November 29, 2010

Facebook used for phishing attacks and open redirects

Patrik Runald

Recently, at Websense Security Labs, we have seen Facebook being used to display phishing pages for different services, as well as to redirect to phishing pages hosted elsewhere. Below are two examples of what the phishing attempts look like: 


The first email message appears to come from Facebook Security, and requests that users confirm their account. This is just like other phishing attacks we see every day. The twist here is that the phishing page itself gets loaded from within the Facebook site using an iframe. This makes it look much more legitimate than a site hosted on another domain. 


The second message is similar, but there's another URL towards the end. Clicking the link sends the user towww.facebook.com, where a script redirects the user to another Web site that contains the phishing page.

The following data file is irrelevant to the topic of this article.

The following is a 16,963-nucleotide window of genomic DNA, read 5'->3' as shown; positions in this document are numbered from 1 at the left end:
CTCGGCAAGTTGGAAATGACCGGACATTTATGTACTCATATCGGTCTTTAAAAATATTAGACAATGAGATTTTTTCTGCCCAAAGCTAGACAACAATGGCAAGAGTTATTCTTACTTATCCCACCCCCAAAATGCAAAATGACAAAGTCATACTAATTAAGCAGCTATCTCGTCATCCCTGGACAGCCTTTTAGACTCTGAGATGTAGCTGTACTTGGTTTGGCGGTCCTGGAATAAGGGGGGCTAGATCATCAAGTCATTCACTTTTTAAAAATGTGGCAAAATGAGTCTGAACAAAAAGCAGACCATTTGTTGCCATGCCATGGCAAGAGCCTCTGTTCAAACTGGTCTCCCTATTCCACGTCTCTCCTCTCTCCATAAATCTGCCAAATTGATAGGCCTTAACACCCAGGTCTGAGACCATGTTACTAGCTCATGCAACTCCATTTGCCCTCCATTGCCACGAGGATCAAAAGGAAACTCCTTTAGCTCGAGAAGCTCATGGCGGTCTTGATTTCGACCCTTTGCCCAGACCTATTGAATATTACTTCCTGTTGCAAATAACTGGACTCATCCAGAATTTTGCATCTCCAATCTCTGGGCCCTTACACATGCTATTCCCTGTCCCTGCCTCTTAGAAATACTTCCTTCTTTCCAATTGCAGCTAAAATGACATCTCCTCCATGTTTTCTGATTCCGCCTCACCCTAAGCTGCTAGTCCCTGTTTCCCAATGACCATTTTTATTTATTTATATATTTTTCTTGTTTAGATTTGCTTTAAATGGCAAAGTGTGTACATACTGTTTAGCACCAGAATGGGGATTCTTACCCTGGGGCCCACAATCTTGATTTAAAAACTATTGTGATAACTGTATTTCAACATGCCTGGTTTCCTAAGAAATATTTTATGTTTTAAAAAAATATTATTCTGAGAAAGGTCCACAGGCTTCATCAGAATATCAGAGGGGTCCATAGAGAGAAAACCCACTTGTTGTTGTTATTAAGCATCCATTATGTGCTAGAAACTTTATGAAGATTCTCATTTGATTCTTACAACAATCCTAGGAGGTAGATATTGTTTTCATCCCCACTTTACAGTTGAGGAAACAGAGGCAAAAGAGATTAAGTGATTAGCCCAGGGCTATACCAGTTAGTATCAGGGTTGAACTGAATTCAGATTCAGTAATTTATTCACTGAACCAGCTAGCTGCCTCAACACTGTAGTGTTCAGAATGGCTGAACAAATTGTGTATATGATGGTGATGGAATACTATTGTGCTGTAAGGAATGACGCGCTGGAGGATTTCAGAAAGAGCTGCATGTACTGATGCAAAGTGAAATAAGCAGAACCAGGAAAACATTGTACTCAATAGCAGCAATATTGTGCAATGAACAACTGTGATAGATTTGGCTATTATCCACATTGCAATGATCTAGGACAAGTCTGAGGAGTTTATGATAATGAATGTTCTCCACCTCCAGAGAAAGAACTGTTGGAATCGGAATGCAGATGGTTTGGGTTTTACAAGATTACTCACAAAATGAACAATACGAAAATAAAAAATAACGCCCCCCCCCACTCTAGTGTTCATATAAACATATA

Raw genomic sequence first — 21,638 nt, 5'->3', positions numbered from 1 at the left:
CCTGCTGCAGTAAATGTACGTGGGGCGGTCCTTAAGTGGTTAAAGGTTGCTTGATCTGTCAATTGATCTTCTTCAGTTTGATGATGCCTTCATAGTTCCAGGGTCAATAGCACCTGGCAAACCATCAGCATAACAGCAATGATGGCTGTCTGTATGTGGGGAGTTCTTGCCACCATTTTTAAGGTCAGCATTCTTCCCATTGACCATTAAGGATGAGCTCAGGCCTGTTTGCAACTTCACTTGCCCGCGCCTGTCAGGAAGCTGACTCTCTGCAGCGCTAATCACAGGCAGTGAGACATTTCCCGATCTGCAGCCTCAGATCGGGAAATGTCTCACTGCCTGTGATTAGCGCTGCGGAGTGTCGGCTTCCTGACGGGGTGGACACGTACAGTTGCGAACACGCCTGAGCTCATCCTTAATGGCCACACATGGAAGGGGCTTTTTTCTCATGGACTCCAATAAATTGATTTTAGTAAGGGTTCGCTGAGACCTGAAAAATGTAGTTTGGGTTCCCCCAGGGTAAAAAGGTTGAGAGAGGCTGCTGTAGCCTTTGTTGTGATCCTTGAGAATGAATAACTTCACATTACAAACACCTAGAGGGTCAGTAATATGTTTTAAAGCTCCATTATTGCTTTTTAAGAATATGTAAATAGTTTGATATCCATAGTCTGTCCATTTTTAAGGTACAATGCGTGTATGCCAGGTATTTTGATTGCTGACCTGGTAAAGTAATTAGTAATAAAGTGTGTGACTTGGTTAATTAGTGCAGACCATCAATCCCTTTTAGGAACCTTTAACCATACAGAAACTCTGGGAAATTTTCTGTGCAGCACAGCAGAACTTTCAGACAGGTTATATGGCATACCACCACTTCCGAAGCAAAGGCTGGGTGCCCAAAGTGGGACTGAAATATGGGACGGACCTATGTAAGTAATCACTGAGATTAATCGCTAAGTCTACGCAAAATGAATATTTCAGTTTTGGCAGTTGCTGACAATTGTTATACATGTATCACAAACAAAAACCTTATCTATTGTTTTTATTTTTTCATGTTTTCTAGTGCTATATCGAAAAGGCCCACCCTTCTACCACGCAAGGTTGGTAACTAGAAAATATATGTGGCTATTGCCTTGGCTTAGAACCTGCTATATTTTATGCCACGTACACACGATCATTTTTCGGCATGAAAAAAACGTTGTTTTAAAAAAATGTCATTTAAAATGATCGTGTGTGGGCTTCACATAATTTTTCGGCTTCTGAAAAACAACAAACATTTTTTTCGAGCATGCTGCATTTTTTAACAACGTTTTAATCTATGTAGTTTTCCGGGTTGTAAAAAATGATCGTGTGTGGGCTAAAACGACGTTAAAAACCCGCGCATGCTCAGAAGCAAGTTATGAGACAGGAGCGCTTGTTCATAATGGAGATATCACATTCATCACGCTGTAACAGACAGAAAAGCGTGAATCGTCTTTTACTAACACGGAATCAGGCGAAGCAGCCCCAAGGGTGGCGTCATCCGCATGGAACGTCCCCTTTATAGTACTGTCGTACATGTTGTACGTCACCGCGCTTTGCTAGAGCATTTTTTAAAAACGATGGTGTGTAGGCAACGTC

Both of these attacks make it harder for the user to spot the malicious content directly from the email. Both messages do point to a valid Facebook URL. In addition, the inclusion of valid Facebook URLs makes protecting users somewhat harder for anti-spam solutions and Web filtering products that rely on heavily URL filtering to classify content. 

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